Bad Fish

What could be worse than bad fish? Not much and Jesus tells us in the parable in today’s Gospel that bad fish are thrown away, and “thus it will be at the end of the age.” The “bad fish” will be thrown into the fiery furnace.

The moral of the story: Don’t be a bad fish.

But there is more here: Jesus begins this parable by saying that the Kingdom of Heaven is like a wide net, that collects “fish of every kind,” gathering in whatever it can reach (which is everything) and whomever it can encompass (which is everyone). The Kingdom includes ALL GOOD THINGS and EVERYONE who doesn’t refuse it, and even those who refuse it are gathered in to receive the place to which their choices have led them.

We become “good fish” or “bad fish” according to what we choose and why we choose it. Not by the judgment of an arbitrary opinion, not by ROI or outcomes, not by our achievements or recognitions, not by what others think of us, not even by what we think of ourselves, but by what we choose and why we choose it, which God sees clearly.

In the Old Testament reading from Exodus at Mass today, we read several times that Moses did as the Lord commanded him, even to the details of the Dwelling built for the Ark. And because of this, “the glory of the Lord filled the Dwelling.” We could say Moses was a “good fish,” not because he knew everything or did everything perfectly, but because he chose to follow the Lord, even when it seemed difficult or unreasonable or even impossible.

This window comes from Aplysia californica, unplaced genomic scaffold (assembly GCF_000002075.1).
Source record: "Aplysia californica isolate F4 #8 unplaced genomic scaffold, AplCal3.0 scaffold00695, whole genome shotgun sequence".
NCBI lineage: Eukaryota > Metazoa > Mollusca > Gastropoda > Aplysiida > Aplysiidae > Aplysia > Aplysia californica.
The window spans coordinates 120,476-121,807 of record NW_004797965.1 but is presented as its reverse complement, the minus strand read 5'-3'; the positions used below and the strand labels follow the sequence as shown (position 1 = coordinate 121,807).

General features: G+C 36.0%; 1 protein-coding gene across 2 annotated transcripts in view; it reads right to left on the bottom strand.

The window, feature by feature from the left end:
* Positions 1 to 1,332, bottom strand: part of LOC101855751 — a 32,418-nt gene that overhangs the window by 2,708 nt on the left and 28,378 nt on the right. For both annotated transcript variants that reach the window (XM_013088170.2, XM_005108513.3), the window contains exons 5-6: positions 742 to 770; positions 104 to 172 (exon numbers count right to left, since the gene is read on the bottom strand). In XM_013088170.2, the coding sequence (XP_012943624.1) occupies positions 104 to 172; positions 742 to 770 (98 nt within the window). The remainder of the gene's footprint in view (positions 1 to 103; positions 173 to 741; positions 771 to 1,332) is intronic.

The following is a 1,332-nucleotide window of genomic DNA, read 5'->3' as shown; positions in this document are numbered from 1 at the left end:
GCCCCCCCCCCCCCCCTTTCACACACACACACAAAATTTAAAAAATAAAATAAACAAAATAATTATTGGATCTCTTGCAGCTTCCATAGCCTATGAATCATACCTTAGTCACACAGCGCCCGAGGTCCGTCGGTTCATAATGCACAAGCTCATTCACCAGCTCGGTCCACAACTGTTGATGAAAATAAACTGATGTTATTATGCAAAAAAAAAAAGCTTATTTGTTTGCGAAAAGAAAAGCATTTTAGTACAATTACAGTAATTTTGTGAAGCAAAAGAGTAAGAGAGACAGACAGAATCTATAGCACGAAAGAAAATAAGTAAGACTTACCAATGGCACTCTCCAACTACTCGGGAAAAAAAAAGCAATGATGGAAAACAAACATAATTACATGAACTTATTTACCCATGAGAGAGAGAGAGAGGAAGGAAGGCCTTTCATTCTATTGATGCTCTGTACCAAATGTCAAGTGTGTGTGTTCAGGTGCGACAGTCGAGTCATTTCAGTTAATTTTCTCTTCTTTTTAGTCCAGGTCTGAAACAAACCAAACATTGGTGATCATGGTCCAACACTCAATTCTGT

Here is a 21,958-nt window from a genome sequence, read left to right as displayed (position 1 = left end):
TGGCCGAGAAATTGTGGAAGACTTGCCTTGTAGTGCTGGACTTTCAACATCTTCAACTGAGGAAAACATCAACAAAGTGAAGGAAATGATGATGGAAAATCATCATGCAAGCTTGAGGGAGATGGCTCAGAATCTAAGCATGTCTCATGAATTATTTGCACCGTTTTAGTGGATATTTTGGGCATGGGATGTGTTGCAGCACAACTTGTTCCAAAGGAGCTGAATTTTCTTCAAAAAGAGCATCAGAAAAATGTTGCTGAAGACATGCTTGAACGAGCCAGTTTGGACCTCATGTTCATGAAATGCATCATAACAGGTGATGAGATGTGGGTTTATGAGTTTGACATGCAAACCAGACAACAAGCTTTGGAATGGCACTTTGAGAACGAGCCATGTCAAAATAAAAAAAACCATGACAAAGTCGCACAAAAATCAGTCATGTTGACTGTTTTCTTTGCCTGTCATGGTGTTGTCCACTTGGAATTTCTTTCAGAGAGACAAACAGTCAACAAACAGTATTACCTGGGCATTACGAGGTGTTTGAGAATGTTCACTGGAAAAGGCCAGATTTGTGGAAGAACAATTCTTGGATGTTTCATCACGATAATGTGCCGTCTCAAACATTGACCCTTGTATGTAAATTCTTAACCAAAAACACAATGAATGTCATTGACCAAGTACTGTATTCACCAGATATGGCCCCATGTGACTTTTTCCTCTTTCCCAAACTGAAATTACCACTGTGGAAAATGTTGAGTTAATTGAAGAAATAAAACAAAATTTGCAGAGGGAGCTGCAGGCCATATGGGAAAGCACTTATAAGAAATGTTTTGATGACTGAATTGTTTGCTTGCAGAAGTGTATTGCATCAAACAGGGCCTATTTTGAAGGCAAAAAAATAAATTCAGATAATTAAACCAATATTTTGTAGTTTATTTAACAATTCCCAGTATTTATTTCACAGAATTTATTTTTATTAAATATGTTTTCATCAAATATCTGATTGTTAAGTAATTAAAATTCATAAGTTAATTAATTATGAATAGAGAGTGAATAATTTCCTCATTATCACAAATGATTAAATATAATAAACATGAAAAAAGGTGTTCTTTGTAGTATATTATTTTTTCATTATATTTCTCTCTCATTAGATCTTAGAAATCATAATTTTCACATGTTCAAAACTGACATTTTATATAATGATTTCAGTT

And that is the beauty of the Kingdom: If we resolve to choose always to do as the Lord commands us, the Lord will fill us and dwell with us, just as He filled the Dwelling built by Moses. And those in whom the Lord dwells are not bad fish.

Kathryn Mulderink, MA, is married to Robert, Station Manager for Holy Family Radio. Together they have seven children (including Deacon Rob and seminarian Luke ;-), and two grandchildren. She is a Secular Discalced Carmelite and has published five books and many articles. Over the last 25 years, she has worked as a teacher, headmistress, catechist, Pastoral Associate, and DRE. Currently, she serves the Church as a writer and voice talent for Catholic Radio, by publishing and speaking, and by collaborating with the diocesan Office of Catechesis, various parishes, and other ministries to lead others to encounter Christ and engage their faith. Her website is